The Greek Way Chapter Summaries

4049 Words Mar 21st, 2010 17 Pages
Chapter 1 – East and West

In Chapter 1, the author assesses the unique and eternal achievements of 5th century BCE Athenian culture. She introduces several basic dichotomies that define her understanding of the writers and events of the period in the later chapters.

One of the basic themes of the book is that the thought and the art of classical Athens is full of meaning for people of later generations. It is the full of meaning for nations, cultures and societies beset by broad-scale and profound social and political change and the accompanying confusion and fear produced in the minds and souls of human beings.

The first question Hamilton addresses is “What gave rise to such an unprecedented and unique achievement?” To answer this
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Greek architecture resulted from studying everything; whether where to build such things or what to use to build it, and followed by creating a masterpiece.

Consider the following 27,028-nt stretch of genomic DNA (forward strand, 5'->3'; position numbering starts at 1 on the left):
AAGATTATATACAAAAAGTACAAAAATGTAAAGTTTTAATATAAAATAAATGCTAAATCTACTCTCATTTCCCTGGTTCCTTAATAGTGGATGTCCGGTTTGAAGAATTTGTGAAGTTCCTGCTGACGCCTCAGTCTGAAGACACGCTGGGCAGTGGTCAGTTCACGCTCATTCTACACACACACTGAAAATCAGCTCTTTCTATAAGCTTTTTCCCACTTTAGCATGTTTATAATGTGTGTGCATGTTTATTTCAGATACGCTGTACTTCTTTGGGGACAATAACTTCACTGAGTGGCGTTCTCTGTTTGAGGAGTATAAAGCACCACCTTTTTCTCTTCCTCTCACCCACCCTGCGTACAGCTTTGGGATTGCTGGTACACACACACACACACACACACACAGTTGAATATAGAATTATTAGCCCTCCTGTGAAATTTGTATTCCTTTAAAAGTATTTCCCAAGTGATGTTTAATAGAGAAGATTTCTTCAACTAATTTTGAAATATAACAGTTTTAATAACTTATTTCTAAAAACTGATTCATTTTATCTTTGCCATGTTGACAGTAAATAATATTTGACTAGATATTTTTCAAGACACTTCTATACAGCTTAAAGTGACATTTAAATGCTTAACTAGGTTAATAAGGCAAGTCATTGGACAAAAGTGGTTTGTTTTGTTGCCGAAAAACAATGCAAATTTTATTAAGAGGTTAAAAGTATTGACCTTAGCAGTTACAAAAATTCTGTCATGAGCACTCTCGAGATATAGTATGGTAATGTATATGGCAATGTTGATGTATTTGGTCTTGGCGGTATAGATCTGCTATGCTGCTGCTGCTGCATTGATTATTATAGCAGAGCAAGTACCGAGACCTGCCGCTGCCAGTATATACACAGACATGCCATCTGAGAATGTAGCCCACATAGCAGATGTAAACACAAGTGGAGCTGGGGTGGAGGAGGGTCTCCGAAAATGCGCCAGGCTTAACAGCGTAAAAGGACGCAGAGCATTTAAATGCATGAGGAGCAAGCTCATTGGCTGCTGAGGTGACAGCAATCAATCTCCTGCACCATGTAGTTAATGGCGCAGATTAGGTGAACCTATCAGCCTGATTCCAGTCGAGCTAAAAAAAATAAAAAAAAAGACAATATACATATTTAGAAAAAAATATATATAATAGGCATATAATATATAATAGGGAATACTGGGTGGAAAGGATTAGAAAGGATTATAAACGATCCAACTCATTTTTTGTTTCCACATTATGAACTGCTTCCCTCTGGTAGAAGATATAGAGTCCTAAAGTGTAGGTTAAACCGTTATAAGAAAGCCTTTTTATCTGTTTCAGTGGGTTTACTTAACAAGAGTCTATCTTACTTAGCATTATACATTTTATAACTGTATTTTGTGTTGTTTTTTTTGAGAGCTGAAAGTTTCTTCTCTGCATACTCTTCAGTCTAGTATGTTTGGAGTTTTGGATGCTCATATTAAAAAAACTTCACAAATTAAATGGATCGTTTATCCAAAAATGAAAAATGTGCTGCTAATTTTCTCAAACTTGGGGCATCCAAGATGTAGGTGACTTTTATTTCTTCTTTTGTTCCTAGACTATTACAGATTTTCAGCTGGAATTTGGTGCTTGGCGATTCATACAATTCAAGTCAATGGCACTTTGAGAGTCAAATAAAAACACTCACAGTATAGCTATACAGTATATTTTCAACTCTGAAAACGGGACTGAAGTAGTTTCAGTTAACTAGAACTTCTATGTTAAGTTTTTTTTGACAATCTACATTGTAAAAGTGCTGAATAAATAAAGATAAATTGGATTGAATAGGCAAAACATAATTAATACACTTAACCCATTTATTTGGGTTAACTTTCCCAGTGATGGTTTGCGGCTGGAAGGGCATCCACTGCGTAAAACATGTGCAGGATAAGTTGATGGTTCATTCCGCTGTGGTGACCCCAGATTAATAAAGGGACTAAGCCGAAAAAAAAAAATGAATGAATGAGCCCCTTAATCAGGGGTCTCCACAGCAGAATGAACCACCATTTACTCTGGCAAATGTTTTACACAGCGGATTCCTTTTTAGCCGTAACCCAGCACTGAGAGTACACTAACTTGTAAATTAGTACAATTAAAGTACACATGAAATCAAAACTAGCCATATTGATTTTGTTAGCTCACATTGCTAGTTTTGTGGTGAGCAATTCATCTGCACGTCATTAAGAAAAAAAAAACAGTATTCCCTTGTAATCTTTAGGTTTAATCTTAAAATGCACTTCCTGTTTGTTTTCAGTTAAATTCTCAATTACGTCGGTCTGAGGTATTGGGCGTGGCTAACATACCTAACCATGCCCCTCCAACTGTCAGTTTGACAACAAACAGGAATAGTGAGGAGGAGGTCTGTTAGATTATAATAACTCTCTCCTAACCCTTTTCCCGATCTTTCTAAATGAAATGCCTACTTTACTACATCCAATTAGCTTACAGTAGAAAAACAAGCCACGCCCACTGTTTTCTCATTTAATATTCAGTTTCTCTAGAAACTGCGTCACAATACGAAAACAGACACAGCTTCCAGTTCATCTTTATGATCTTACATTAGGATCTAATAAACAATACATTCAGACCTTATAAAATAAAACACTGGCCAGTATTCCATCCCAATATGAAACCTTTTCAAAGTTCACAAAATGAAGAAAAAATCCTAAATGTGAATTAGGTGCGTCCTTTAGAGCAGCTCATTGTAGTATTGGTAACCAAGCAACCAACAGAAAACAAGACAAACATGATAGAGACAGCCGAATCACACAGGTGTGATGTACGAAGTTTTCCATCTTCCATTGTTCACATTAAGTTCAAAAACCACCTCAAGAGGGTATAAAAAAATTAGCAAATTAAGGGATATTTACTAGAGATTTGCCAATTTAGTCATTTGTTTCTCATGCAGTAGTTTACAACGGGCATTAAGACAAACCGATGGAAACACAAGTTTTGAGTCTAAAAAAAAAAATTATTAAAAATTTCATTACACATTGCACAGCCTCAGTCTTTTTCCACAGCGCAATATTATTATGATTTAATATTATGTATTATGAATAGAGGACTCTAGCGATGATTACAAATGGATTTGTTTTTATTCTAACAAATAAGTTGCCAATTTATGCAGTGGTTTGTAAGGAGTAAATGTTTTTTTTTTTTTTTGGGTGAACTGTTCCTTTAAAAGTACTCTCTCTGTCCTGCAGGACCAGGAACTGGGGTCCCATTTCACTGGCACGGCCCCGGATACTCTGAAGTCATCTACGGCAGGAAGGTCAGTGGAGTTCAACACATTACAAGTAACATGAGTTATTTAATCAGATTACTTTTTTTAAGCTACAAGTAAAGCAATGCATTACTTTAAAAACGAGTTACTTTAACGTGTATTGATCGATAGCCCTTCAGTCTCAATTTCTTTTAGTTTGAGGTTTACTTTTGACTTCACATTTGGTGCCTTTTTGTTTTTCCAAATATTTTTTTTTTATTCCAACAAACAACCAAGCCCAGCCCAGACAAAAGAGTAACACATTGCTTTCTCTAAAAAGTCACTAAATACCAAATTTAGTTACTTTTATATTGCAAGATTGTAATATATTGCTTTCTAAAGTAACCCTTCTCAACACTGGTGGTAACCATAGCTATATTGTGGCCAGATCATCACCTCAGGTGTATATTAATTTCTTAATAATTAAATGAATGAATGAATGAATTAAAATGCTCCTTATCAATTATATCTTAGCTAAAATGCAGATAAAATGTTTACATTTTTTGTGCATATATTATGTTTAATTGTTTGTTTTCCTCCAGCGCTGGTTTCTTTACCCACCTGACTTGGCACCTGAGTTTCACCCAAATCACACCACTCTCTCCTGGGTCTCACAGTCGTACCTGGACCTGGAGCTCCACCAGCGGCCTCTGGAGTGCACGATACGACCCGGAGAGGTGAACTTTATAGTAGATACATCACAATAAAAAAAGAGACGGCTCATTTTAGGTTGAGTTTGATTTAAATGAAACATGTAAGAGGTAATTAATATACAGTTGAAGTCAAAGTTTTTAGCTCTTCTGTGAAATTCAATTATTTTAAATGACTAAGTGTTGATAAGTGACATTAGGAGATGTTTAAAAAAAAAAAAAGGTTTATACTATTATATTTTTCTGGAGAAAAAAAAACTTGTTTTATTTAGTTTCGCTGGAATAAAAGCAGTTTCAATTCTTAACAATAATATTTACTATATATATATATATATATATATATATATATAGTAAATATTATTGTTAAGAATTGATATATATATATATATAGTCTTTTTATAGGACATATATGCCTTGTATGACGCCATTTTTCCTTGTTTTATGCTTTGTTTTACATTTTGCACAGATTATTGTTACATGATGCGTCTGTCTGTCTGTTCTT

Greek art, unlike the art of the East, resulted from the intellectual mastery of form and proportion. However, it also resulted from a spiritual ability to recognize beauty in the reality and perfection of the natural world.

Again, by exploiting the dichotomy between East and West and between mind and spirit, Hamilton explains the defining character of Greek artistic achievement. Again, by returning to the theme of balance and proportion, she demonstrates how the Athenians' unique worldview changed all civilizations to follow.

Chapter 4 – The Greek Way of Writing

The first thing to be recognized in the style of Greek literature is that it is as plain and direct as everything else they did. The simplicity and directness in writing seems bare to modern English readers. Modern English readers are accustomed to elaborate and adorned description. In fact, among most modern English readers there is almost an equivalent appreciation of the thing described and the way it is described in words.

The Greek way of thinking and of writing was that truths need no elaboration and should not be exaggerated. Athenians wanted to know the truth about everyone and everything in the world.

Hamilton explains the Greeks did not use repetition to create a sort of emotional effect and they expressed themselves as more simple then

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